These Popular Antibiotics Can Cause Permanent Nerve Damage

Newsy (Mar. 27, 2015) — A popular class of antibiotic can leave patients in severe pain and even result in permanent nerve damage. Video provided by Newsy
Powered by NewsLook.com
WH Plan to Fight Antibiotic-Resistant Germs

WH Plan to Fight Antibiotic-Resistant Germs

AP (Mar. 27, 2015) — The White House on Friday announced a five-year plan to fight the threat posed by antibiotic-resistant bacteria amid fears that once-treatable germs could become deadly. (March 27) Video provided by AP
Powered by NewsLook.com
House Ready to Pass Medicare Doc Bill

House Ready to Pass Medicare Doc Bill

AP (Mar. 26, 2015) — In rare bipartisan harmony, congressional leaders pushed a $214 billion bill permanently blocking physician Medicare cuts toward House passage Thursday, moving lawmakers closer to resolving a problem that has plagued them for years. (March 26) Video provided by AP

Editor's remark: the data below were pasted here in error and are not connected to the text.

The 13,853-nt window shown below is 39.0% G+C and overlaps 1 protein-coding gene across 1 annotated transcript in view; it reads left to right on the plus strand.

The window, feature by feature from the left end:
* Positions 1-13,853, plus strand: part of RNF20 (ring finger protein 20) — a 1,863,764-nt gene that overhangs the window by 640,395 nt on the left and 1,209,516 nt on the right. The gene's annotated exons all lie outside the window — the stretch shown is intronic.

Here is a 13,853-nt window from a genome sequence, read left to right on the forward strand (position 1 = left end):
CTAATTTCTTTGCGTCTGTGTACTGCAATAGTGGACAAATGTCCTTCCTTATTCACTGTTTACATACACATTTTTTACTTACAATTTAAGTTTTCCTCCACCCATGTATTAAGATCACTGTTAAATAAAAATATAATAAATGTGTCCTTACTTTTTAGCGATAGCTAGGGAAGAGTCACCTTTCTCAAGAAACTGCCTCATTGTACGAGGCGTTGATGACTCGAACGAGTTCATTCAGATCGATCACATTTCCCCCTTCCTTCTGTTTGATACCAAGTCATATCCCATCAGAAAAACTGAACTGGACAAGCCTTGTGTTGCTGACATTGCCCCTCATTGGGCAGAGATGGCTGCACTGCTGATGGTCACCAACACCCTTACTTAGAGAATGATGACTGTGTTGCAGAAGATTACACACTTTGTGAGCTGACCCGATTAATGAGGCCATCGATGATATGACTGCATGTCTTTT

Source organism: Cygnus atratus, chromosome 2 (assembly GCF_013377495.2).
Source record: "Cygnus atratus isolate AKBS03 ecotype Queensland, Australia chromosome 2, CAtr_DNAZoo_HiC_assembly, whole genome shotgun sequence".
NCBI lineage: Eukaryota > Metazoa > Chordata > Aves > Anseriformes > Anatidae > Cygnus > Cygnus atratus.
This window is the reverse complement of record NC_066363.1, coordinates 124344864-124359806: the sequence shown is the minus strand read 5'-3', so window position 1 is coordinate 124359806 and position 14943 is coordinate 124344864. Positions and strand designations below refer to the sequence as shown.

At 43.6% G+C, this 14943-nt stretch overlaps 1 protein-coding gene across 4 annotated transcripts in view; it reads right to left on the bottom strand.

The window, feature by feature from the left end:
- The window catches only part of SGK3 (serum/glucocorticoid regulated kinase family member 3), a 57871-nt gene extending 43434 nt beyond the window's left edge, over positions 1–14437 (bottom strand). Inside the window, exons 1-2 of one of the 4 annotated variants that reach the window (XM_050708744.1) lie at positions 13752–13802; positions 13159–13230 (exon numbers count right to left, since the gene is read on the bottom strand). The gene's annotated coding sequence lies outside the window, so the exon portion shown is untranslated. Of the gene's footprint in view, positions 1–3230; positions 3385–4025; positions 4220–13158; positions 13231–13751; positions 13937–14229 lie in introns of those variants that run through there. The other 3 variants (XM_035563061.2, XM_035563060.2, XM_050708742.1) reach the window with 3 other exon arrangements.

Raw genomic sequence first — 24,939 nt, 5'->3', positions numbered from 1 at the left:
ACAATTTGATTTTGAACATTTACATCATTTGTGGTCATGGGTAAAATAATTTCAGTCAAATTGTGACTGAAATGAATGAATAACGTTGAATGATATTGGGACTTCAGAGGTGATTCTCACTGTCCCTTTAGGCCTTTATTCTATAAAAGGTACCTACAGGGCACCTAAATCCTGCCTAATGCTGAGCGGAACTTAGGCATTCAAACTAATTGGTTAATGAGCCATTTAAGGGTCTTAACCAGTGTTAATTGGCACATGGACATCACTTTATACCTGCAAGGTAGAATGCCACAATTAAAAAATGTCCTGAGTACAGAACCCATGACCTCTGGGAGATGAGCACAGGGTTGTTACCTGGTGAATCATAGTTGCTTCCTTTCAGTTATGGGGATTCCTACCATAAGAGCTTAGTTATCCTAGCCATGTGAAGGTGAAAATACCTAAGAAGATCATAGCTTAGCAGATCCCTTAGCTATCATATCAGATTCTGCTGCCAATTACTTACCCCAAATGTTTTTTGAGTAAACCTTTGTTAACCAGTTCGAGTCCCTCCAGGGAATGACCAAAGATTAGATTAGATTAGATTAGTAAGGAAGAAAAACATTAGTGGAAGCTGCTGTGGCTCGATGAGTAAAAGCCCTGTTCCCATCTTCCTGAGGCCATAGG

Powered by NewsLook.com

Search ScienceDaily

Number of stories in archives: 140,361

Find with keyword(s):
 
Enter a keyword or phrase to search ScienceDaily for related topics and research stories.

Save/Print:
Share:  

Breaking News:

Strange & Offbeat Stories

 

Health & Medicine

Mind & Brain

Living & Well

In Other News

... from NewsDaily.com

Science News

Health News

Environment News

Technology News



Save/Print:
Share:  

Free Subscriptions


Get the latest science news with ScienceDaily's free email newsletters, updated daily and weekly. Or view hourly updated newsfeeds in your RSS reader:

Get Social & Mobile


Keep up to date with the latest news from ScienceDaily via social networks and mobile apps:

Have Feedback?


Tell us what you think of ScienceDaily -- we welcome both positive and negative comments. Have any problems using the site? Questions?
Mobile iPhone Android Web
Follow Facebook Twitter Google+
Subscribe RSS Feeds Email Newsletters
Latest Headlines Health & Medicine Mind & Brain Space & Time Matter & Energy Computers & Math Plants & Animals Earth & Climate Fossils & Ruins